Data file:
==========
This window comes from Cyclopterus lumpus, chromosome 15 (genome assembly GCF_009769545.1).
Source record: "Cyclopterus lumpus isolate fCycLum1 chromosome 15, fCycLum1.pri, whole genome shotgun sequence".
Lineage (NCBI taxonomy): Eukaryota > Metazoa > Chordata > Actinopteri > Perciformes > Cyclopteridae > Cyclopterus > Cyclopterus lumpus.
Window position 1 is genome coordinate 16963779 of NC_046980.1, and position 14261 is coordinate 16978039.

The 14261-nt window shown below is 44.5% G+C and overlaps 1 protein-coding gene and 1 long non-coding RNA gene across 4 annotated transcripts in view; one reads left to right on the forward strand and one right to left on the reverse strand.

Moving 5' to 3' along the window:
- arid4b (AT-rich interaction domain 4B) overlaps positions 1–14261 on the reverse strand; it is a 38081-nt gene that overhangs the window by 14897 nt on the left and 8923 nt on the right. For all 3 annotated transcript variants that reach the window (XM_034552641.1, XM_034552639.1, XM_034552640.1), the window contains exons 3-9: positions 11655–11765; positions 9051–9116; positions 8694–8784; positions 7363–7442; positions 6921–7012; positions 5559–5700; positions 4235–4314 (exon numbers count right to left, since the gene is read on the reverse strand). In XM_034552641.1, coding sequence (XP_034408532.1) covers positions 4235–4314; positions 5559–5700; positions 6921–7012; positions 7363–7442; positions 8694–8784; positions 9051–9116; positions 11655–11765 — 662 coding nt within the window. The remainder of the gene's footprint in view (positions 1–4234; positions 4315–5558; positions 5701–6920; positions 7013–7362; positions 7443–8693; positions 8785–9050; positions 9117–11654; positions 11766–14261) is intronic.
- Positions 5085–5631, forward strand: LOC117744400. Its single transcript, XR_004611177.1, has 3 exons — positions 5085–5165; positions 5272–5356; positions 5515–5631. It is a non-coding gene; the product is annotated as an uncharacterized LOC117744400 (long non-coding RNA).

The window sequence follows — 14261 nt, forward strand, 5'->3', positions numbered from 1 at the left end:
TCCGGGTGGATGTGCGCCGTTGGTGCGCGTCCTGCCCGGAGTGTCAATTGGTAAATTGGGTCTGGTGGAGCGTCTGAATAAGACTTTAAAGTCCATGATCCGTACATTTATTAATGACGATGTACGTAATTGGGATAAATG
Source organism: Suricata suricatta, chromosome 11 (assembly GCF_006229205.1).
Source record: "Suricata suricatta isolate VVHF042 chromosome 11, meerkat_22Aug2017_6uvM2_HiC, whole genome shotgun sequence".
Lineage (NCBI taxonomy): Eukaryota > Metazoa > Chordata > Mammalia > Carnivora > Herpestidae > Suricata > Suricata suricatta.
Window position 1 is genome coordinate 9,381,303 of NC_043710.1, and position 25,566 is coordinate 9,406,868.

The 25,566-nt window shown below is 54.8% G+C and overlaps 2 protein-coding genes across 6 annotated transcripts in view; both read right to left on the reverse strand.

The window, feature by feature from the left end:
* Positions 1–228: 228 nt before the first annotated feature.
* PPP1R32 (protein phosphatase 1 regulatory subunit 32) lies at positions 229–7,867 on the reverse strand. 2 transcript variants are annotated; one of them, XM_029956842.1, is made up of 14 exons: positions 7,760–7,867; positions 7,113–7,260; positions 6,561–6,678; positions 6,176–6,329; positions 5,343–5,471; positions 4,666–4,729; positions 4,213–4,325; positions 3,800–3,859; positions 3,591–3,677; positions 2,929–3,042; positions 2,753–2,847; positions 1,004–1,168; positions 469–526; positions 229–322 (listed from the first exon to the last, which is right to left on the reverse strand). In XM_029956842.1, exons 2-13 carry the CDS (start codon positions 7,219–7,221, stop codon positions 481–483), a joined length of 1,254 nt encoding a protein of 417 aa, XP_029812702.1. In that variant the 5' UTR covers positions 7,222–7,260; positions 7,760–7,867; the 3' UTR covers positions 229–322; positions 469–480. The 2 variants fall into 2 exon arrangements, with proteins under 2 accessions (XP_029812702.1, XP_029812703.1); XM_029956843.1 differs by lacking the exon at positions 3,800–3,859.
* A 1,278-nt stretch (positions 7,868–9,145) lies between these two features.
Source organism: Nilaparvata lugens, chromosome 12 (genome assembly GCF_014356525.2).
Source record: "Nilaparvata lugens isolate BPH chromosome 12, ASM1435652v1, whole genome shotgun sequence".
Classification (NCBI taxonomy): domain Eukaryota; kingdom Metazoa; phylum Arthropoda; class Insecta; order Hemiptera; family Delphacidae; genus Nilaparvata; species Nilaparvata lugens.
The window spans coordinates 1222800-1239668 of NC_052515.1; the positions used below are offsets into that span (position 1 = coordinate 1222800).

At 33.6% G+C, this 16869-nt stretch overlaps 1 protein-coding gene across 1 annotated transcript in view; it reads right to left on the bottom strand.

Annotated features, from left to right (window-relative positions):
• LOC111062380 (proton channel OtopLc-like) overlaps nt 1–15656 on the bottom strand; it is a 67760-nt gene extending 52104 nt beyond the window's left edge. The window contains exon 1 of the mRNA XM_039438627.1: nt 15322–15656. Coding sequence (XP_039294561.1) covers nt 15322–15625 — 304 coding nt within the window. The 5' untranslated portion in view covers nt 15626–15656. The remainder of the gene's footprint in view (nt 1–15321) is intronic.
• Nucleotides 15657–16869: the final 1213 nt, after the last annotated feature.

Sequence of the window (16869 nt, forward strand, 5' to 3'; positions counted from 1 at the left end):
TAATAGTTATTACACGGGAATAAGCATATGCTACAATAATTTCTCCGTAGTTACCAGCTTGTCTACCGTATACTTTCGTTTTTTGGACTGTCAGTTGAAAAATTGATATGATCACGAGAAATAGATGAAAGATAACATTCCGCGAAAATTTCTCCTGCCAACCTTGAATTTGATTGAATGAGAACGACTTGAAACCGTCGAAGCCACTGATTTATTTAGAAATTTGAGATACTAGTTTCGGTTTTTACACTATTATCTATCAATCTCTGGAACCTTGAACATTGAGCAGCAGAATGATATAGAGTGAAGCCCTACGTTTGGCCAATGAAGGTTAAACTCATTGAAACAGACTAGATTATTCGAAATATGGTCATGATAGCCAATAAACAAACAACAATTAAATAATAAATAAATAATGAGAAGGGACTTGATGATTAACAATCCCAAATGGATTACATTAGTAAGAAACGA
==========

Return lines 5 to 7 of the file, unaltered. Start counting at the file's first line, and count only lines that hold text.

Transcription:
The 14261-nt window shown below is 44.5% G+C and overlaps 1 protein-coding gene and 1 long non-coding RNA gene across 4 annotated transcripts in view; one reads left to right on the forward strand and one right to left on the reverse strand.

Moving 5' to 3' along the window:
- arid4b (AT-rich interaction domain 4B) overlaps positions 1–14261 on the reverse strand; it is a 38081-nt gene that overhangs the window by 14897 nt on the left and 8923 nt on the right. For all 3 annotated transcript variants that reach the window (XM_034552641.1, XM_034552639.1, XM_034552640.1), the window contains exons 3-9: positions 11655–11765; positions 9051–9116; positions 8694–8784; positions 7363–7442; positions 6921–7012; positions 5559–5700; positions 4235–4314 (exon numbers count right to left, since the gene is read on the reverse strand). In XM_034552641.1, coding sequence (XP_034408532.1) covers positions 4235–4314; positions 5559–5700; positions 6921–7012; positions 7363–7442; positions 8694–8784; positions 9051–9116; positions 11655–11765 — 662 coding nt within the window. The remainder of the gene's footprint in view (positions 1–4234; positions 4315–5558; positions 5701–6920; positions 7013–7362; positions 7443–8693; positions 8785–9050; positions 9117–11654; positions 11766–14261) is intronic.